Not everything there is “high-tech”, but the annual Consumer Electronics Show is a great place to see the newest and most fanciful products to reach the market each year. From the iPotty for toddlers to the 1,600-pound (725-kg) mechanical spider and the host of glitch-ridden "smart" TVs, the International CES show is a forum for gadget makers to take big—and bizarre—chances.

Engineers roll up inductors to save space

December 14, 2012 10:09 am | News | Comments

Inductors are essential components of integrated circuits. The sprawling metal spirals store magnetic energy, acting as a buffer against changes in current and modulating frequency. However, because inductance depends on the number of coils, they take up a lot of space. Researchers have recently build a 3D rolled-up inductor with a footprint more than 100 times smaller without sacrificing performance.

High-Intensity Pressure Transducers

November 30, 2012 1:43 pm | Product Releases | Comments

Meggitt Sensing Systems has announced the successful application of Endevco 8507C rugged, miniature piezoresistive pressure transducers, as well as its full range of acoustic microphones, to support the requirements of hypersonic, transonic and "quiet flow" wind tunnel testing; turbulent airflow measurements; and other high-intensity aerodynamic testing.

Catheter performs triple-duty with stretchable electronics

November 15, 2012 4:20 pm | News | Comments

A research team has used stretchable electronics to create a multipurpose medical catheter that can both monitor heart functions and perform corrections on heart tissue during surgery. The device marks the first time stretchable electronics have been applied to a surgical process known as cardiac ablation, a milestone that could lead to simpler surgeries for arrhythmia and other heart conditions.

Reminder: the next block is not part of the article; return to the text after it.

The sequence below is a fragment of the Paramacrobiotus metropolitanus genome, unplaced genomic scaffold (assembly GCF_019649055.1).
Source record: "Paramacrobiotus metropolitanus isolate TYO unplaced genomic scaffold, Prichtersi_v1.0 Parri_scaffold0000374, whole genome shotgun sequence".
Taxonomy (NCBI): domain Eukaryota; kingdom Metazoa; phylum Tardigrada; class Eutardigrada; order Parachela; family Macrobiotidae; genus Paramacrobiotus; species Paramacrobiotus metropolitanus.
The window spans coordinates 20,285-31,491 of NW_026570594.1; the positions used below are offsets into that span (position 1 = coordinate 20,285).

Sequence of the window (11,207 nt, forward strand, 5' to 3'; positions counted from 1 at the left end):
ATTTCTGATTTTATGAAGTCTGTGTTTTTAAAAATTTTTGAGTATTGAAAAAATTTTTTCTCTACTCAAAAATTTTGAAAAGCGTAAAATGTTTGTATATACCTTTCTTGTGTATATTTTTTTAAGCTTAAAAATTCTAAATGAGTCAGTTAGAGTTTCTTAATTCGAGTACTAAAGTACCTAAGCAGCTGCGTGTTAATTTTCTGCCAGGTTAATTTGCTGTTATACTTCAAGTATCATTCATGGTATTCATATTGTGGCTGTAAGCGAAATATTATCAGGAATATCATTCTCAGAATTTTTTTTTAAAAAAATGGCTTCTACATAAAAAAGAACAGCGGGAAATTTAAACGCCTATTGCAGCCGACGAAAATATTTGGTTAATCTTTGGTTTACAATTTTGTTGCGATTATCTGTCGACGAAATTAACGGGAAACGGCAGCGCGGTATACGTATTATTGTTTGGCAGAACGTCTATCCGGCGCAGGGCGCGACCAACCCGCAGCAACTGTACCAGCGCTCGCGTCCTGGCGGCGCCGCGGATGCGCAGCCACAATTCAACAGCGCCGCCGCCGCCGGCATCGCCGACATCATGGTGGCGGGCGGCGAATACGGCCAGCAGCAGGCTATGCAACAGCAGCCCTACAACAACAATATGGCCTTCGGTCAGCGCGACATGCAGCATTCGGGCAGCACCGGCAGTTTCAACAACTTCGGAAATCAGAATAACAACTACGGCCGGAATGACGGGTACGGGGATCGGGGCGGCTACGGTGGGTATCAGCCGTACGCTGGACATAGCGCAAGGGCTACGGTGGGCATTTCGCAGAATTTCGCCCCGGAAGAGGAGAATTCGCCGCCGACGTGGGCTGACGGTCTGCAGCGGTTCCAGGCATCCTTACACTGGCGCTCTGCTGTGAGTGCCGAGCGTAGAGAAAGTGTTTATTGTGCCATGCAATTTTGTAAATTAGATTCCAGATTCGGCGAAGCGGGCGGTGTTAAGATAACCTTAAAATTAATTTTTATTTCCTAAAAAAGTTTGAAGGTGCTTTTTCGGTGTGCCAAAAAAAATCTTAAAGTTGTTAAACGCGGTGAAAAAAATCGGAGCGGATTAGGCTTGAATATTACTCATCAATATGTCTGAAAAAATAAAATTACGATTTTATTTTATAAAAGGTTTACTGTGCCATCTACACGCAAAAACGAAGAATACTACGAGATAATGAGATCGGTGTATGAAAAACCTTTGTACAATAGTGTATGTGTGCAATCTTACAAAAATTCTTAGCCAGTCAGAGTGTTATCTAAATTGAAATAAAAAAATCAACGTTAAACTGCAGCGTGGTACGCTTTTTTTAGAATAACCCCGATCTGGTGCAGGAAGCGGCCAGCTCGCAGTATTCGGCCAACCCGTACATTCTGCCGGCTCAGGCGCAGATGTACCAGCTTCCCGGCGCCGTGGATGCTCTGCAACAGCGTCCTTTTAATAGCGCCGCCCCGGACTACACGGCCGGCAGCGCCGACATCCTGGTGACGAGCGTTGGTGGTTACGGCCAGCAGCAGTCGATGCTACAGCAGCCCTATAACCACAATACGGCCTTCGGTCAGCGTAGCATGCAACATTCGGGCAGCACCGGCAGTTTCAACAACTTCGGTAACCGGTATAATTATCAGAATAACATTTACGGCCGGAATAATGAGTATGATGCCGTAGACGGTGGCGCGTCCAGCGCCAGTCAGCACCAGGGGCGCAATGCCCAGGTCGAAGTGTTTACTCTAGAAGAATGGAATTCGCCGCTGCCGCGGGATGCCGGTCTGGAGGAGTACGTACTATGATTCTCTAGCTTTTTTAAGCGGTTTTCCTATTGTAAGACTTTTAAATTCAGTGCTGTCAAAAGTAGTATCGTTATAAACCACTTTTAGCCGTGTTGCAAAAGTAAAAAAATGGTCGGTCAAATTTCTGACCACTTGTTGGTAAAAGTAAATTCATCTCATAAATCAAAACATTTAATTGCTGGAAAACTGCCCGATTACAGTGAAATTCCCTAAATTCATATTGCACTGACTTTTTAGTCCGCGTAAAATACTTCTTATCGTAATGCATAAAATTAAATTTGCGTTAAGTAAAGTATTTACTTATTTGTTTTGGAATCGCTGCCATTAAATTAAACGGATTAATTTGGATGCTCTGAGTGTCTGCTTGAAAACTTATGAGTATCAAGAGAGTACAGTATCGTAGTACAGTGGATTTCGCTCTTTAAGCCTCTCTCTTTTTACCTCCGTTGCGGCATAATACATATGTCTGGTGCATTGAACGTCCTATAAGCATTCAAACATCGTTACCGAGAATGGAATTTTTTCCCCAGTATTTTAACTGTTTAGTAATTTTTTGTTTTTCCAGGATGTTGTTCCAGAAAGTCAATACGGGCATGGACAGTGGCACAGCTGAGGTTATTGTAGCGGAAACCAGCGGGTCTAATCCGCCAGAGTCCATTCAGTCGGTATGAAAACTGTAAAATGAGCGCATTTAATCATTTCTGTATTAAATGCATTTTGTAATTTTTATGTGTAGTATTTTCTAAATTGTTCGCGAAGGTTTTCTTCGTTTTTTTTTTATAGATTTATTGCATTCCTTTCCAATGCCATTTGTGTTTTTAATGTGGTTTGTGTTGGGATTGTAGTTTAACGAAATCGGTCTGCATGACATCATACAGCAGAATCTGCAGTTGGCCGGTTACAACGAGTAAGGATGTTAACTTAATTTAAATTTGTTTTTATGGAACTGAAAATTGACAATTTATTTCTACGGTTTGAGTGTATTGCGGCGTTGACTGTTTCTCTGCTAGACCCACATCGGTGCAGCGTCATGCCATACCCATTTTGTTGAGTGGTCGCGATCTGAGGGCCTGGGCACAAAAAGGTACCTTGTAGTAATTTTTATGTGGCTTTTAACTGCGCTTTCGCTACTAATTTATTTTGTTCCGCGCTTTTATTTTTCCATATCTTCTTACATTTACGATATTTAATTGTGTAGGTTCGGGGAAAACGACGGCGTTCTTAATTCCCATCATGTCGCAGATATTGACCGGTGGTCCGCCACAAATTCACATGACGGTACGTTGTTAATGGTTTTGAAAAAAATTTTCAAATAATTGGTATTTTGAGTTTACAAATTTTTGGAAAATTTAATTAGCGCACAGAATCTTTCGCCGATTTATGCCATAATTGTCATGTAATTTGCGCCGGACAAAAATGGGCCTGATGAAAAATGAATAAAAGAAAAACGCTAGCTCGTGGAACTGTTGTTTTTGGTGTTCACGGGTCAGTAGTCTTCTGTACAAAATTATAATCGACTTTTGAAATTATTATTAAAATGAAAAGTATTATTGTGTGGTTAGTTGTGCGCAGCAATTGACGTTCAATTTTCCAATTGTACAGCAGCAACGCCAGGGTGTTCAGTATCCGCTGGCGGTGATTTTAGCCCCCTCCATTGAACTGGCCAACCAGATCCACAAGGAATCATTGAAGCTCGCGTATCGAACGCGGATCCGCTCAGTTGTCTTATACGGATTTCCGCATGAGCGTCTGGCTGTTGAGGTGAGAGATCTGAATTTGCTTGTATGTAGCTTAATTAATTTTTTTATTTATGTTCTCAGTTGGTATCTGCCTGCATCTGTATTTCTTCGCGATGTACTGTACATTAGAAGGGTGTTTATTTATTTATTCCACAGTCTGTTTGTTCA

Data storage: How magnetic recording heats up

November 7, 2012 2:15 pm | News | Comments

Most electronic data is stored on magnetic hard drives that cannot simply be enlarged to store more data. The required spinning speed for larger sizes strains components. Researchers in Singapore report that an alternative technology, heat-assisted magnetic recording (HAMR), is now a significant step closer to commercial realization. The method has the potential to double storage capacity for a given hard drive.

Breakthrough produces dense carbon nanotube chip

October 30, 2012 2:29 pm | News | Comments

At IBM, scientists have for the first time precisely placed and tested more than 10,000 carbon nanotube devices in a single chip using mainstream manufacturing processes. Achieved through conventional chemistry, materials, and wafer fabrication methods, the invention helps validate the used of carbon nanotube technology for future electronic circuit design.